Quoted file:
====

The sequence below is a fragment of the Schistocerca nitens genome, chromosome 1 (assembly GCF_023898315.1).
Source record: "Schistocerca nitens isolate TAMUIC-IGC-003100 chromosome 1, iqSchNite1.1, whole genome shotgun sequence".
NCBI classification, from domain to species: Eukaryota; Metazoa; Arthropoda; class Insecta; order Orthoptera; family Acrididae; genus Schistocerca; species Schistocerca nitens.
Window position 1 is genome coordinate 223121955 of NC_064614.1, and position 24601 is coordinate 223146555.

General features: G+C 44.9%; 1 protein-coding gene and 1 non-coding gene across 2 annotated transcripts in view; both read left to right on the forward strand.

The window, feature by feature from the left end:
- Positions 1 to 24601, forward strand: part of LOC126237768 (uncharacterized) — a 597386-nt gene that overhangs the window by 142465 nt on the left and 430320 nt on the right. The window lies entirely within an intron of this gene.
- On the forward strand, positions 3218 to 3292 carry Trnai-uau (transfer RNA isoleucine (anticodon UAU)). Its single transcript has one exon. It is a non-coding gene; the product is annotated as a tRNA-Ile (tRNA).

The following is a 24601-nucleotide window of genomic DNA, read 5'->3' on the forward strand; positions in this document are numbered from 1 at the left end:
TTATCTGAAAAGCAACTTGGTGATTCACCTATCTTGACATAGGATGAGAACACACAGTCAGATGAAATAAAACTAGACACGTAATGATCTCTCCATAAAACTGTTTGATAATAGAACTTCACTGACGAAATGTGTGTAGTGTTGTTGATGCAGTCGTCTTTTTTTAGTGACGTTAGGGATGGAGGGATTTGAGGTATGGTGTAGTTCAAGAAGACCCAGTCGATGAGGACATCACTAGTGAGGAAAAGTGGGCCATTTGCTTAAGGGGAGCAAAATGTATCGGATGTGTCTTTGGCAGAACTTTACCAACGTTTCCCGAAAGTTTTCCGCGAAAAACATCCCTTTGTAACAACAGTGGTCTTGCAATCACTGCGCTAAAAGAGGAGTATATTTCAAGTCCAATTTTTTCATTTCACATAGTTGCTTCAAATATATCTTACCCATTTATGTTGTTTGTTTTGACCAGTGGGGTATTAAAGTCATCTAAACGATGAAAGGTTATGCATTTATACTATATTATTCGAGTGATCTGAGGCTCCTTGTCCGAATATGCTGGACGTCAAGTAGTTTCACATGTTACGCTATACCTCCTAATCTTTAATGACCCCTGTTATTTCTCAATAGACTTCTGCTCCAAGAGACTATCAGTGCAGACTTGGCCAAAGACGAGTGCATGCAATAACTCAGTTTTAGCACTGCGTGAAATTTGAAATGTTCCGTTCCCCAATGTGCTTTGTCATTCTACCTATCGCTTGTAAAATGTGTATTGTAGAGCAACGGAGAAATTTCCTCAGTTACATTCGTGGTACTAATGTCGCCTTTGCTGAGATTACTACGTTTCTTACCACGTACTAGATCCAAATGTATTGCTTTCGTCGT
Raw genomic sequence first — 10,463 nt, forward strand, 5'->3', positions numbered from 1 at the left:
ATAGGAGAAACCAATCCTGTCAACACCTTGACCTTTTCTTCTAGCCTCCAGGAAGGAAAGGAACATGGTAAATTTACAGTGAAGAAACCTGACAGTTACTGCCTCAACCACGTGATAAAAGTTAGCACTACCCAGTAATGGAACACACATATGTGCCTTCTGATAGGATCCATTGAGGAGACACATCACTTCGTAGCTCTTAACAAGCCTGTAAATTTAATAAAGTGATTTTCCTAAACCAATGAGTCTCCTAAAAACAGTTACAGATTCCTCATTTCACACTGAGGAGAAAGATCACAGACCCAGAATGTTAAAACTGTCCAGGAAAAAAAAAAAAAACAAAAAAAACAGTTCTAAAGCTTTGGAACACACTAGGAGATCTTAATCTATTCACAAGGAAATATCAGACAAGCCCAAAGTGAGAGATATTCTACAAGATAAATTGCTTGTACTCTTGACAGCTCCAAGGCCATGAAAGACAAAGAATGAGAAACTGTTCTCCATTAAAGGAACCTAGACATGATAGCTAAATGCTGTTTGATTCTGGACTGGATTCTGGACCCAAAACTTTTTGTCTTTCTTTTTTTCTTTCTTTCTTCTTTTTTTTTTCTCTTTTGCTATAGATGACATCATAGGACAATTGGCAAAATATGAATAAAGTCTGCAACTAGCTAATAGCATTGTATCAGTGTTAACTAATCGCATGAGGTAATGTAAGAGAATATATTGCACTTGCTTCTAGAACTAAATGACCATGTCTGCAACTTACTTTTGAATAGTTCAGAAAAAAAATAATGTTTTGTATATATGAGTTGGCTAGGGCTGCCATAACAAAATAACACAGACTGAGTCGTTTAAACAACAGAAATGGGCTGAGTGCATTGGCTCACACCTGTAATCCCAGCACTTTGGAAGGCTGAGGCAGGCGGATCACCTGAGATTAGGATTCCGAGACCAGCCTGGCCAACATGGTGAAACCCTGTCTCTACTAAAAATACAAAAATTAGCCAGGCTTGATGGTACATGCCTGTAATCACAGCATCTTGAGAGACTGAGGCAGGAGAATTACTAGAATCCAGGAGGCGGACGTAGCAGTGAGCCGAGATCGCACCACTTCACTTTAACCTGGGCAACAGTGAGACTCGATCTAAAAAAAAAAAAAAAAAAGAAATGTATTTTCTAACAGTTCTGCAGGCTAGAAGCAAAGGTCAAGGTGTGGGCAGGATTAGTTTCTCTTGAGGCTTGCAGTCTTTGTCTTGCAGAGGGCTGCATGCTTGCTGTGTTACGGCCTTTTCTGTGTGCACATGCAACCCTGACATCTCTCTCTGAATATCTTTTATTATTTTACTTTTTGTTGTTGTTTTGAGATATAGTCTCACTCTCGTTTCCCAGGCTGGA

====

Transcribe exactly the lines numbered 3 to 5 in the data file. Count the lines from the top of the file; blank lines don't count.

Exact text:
NCBI classification, from domain to species: Eukaryota; Metazoa; Arthropoda; class Insecta; order Orthoptera; family Acrididae; genus Schistocerca; species Schistocerca nitens.
Window position 1 is genome coordinate 223121955 of NC_064614.1, and position 24601 is coordinate 223146555.

General features: G+C 44.9%; 1 protein-coding gene and 1 non-coding gene across 2 annotated transcripts in view; both read left to right on the forward strand.